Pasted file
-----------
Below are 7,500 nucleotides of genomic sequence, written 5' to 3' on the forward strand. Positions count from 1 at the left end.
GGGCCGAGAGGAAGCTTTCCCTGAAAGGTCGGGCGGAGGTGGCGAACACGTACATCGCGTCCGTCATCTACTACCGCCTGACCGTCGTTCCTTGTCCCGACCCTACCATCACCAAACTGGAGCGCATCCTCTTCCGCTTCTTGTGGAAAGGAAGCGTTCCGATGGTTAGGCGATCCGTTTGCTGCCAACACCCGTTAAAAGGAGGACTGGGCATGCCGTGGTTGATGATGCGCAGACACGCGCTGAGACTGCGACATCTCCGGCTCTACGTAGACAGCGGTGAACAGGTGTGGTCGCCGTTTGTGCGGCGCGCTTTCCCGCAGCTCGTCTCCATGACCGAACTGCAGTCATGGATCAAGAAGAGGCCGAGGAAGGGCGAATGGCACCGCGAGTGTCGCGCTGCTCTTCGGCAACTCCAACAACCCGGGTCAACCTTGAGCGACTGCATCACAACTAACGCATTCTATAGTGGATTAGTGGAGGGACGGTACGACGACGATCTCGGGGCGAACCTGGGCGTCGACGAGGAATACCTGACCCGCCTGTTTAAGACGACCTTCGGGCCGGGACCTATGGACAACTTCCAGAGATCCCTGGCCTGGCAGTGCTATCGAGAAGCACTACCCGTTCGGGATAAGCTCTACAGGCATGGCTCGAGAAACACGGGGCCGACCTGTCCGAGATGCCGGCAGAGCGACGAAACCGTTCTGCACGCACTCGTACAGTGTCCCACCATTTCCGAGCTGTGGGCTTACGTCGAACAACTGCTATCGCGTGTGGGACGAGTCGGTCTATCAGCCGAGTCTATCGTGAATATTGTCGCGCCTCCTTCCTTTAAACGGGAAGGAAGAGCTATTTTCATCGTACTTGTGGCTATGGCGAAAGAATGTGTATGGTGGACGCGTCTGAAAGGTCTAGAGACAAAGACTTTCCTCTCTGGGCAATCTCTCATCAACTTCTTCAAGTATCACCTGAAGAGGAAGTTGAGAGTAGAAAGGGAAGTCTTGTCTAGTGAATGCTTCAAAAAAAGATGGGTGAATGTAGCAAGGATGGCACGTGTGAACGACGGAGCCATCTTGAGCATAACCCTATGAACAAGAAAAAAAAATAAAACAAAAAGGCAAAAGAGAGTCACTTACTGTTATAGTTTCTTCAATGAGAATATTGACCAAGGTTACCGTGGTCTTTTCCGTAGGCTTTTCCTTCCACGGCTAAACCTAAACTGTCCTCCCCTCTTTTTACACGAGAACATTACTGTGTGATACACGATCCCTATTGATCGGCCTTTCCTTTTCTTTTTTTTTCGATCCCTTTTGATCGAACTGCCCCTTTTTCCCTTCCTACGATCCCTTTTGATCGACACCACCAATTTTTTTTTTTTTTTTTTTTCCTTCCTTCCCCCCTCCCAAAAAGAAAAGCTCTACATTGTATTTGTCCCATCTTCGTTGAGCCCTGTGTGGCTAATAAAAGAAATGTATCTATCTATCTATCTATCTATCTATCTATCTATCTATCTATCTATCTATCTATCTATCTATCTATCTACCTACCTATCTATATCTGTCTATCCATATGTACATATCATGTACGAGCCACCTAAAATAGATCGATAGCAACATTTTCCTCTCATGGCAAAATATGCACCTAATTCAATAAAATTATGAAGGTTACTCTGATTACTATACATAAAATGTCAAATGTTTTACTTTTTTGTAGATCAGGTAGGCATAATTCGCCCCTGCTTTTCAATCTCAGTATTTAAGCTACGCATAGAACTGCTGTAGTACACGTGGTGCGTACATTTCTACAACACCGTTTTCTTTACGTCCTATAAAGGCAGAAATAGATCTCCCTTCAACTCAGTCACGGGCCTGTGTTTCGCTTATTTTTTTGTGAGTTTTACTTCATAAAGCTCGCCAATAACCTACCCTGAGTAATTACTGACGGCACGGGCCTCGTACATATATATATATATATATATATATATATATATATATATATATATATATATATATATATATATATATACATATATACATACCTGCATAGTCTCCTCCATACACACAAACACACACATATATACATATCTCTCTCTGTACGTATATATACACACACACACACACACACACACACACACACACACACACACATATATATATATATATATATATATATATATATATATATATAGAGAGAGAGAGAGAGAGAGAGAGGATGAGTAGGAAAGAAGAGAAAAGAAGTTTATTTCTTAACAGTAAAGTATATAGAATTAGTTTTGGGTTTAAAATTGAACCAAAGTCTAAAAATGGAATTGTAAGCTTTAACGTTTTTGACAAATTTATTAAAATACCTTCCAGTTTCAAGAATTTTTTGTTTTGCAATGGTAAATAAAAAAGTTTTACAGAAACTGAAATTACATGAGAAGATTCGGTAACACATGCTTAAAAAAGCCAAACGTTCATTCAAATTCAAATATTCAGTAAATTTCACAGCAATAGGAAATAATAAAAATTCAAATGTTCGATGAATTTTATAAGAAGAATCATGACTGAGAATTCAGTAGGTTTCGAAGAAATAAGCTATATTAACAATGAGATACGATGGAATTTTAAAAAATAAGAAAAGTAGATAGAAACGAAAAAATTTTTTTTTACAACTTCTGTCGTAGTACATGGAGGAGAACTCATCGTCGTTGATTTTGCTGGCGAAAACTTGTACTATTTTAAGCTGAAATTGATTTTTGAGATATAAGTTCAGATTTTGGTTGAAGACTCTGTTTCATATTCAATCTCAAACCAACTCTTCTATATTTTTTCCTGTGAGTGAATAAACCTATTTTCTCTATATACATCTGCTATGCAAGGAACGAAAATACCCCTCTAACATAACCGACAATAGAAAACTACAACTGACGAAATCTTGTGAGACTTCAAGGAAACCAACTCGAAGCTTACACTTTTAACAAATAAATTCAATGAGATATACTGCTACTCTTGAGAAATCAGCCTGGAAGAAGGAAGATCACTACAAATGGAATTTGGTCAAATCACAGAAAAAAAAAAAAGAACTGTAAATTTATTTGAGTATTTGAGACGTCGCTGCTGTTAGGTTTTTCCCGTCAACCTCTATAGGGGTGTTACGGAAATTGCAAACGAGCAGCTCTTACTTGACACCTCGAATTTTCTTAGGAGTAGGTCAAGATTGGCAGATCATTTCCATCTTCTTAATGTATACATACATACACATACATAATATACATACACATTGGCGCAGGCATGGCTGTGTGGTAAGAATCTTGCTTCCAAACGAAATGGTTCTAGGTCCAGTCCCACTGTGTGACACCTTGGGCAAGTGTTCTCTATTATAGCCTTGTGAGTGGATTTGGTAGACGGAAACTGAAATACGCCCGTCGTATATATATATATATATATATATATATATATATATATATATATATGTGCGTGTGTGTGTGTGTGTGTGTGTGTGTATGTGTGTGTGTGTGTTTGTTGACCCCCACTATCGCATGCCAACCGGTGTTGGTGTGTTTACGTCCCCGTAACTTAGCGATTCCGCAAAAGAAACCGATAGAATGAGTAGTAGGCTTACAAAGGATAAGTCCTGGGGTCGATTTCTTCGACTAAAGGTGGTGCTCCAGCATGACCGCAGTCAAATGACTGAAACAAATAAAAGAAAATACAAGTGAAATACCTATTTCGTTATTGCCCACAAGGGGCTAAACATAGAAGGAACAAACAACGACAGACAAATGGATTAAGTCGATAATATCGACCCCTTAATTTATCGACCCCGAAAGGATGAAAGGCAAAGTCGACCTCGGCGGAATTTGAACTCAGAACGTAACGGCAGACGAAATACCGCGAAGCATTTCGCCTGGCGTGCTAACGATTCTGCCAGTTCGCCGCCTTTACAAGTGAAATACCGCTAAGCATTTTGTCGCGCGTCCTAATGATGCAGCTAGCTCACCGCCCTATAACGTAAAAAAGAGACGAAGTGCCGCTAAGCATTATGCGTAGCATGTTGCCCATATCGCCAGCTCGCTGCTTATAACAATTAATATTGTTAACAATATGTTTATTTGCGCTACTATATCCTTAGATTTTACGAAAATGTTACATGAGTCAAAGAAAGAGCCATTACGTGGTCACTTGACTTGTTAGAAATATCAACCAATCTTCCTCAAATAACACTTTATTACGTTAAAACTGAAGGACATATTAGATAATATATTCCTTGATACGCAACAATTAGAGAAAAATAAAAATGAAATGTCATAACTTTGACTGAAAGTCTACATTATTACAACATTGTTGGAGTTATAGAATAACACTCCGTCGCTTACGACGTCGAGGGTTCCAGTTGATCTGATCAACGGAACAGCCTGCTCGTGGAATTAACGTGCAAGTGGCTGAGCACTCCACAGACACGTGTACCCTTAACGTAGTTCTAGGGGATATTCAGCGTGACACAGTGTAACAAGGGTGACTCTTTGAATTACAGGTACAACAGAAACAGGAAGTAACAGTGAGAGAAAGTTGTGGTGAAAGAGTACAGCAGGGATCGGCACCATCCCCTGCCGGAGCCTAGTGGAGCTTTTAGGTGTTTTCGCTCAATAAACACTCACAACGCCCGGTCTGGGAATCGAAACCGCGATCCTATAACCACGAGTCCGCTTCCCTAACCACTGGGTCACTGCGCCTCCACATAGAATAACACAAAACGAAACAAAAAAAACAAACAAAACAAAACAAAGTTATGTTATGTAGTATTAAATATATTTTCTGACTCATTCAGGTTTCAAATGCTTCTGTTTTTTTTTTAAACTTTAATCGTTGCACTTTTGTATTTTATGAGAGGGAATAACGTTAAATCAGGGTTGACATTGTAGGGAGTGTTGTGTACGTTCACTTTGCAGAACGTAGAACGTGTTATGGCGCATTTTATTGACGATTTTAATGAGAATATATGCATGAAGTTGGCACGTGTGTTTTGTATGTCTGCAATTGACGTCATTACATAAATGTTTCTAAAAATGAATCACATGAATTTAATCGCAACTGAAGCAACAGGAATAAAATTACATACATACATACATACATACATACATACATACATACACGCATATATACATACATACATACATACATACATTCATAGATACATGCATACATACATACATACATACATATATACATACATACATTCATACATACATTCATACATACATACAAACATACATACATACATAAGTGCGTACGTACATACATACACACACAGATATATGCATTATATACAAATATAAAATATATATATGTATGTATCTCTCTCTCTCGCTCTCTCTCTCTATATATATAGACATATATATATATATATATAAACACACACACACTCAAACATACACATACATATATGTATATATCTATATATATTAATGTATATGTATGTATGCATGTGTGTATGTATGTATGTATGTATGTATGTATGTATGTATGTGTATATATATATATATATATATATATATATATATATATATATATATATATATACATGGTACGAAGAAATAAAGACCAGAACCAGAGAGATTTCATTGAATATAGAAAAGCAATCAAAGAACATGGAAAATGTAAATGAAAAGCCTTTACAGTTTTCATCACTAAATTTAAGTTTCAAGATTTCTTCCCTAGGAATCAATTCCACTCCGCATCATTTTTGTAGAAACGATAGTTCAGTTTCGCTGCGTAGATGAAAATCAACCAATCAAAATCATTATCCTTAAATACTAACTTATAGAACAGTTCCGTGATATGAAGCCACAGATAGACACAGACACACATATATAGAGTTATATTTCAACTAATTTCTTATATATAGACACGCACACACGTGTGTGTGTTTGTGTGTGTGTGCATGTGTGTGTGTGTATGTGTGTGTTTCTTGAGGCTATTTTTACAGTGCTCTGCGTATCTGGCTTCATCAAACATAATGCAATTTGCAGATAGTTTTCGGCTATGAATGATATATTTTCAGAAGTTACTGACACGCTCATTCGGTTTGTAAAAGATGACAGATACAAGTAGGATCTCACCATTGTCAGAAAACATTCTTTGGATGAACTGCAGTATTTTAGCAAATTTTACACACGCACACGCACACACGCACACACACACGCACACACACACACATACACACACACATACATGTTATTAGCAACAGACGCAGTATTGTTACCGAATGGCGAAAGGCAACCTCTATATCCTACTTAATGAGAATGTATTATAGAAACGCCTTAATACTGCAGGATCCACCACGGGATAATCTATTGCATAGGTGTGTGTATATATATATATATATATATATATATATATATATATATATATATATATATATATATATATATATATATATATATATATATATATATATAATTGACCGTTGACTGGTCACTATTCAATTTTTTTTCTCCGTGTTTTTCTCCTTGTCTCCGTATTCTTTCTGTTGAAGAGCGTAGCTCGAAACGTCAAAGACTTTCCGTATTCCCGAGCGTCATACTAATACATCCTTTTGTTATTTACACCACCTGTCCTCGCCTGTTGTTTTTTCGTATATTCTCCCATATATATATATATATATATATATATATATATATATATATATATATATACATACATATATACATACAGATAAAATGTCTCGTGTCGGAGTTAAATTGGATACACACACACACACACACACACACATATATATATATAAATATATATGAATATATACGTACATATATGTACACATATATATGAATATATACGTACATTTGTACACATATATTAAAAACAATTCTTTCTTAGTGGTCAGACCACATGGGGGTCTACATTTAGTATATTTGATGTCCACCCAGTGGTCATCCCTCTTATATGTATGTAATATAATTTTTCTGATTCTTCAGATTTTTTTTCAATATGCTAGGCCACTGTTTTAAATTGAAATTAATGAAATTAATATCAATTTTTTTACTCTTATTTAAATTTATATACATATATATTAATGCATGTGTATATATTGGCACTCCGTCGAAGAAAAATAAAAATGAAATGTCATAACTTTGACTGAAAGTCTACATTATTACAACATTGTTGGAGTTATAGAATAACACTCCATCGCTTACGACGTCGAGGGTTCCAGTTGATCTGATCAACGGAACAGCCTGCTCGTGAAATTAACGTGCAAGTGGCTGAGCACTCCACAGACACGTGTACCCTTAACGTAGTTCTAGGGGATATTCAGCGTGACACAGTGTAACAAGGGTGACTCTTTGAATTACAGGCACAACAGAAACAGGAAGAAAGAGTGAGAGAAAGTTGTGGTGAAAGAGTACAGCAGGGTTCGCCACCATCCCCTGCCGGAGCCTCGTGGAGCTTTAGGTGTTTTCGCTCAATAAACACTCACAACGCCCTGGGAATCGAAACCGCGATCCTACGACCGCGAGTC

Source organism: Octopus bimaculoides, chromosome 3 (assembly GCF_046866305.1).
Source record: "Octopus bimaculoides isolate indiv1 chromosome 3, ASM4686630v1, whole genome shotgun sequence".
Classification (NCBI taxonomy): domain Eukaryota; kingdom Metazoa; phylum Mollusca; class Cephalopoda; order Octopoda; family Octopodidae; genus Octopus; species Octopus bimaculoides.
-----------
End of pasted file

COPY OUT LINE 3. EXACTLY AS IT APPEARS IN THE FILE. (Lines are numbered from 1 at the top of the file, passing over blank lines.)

Source organism: Octopus bimaculoides, chromosome 3 (assembly GCF_046866305.1).